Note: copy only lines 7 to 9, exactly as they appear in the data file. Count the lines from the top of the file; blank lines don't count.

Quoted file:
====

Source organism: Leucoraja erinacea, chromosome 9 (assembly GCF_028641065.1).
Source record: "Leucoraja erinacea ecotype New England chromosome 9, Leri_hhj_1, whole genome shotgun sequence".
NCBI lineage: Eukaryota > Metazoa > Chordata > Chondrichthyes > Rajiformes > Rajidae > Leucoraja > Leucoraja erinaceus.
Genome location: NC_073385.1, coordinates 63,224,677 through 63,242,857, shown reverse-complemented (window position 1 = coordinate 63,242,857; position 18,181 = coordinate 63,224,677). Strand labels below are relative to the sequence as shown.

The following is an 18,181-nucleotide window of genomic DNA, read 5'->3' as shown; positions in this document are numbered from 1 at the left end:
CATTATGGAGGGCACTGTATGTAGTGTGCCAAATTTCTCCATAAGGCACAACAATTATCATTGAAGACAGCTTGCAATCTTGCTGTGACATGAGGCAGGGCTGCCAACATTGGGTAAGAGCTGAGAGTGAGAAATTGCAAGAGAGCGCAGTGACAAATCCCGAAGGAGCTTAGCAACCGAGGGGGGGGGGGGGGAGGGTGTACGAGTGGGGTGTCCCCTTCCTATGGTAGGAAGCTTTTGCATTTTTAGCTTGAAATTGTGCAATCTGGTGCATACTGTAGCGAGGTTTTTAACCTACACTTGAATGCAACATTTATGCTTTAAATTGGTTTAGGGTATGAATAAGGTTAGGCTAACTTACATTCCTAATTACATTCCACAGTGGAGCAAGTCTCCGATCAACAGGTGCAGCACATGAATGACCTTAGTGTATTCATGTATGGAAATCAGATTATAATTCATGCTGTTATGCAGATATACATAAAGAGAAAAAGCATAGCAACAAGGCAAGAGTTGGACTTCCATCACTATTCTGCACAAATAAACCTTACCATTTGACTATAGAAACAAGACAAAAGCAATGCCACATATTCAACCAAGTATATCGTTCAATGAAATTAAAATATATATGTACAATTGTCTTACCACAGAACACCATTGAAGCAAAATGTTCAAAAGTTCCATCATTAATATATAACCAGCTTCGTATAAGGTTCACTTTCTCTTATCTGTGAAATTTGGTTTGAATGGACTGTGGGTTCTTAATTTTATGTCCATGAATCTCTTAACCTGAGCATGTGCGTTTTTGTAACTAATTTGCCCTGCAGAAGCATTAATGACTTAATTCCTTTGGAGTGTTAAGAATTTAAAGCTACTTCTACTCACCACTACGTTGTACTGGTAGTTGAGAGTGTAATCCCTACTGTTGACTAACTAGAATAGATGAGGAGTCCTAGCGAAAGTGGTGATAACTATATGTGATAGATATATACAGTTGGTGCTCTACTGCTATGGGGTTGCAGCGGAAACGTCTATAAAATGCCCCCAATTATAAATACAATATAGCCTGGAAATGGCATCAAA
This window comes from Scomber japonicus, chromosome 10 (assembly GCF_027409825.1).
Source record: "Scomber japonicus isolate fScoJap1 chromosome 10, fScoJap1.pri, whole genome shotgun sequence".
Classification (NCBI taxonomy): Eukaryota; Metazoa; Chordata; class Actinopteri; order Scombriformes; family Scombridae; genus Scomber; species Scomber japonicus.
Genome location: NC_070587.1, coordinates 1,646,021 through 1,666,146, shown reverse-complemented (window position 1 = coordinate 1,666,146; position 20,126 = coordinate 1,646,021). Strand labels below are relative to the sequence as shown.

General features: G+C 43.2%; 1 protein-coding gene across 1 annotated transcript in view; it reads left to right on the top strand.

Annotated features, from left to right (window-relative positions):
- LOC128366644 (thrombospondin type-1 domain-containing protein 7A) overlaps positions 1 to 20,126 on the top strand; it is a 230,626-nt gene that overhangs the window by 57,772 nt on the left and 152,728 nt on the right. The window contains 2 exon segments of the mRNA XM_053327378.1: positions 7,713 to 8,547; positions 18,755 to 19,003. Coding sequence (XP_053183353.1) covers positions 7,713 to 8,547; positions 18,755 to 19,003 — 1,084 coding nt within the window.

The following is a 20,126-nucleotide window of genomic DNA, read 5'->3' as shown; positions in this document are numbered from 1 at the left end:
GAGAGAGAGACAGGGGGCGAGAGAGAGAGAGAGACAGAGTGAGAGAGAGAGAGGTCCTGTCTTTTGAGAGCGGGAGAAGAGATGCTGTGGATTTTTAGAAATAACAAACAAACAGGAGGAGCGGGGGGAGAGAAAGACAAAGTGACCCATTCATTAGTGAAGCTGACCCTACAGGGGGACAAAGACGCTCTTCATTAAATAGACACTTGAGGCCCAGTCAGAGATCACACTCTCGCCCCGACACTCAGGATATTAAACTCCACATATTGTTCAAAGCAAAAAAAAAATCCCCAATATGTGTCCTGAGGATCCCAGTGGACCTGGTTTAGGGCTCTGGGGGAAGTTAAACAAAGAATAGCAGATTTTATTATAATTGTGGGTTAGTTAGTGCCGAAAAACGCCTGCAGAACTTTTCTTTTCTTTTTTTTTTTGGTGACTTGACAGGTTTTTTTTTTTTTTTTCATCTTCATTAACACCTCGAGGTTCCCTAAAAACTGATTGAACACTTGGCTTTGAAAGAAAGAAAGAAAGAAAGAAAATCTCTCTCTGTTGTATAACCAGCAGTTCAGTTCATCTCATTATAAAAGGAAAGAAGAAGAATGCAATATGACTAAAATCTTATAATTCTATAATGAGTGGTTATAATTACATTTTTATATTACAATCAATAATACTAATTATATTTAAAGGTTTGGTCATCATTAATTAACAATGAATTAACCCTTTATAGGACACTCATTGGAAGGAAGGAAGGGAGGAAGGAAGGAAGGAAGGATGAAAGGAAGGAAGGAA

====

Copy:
This window comes from Scomber japonicus, chromosome 10 (assembly GCF_027409825.1).
Source record: "Scomber japonicus isolate fScoJap1 chromosome 10, fScoJap1.pri, whole genome shotgun sequence".
Classification (NCBI taxonomy): Eukaryota; Metazoa; Chordata; class Actinopteri; order Scombriformes; family Scombridae; genus Scomber; species Scomber japonicus.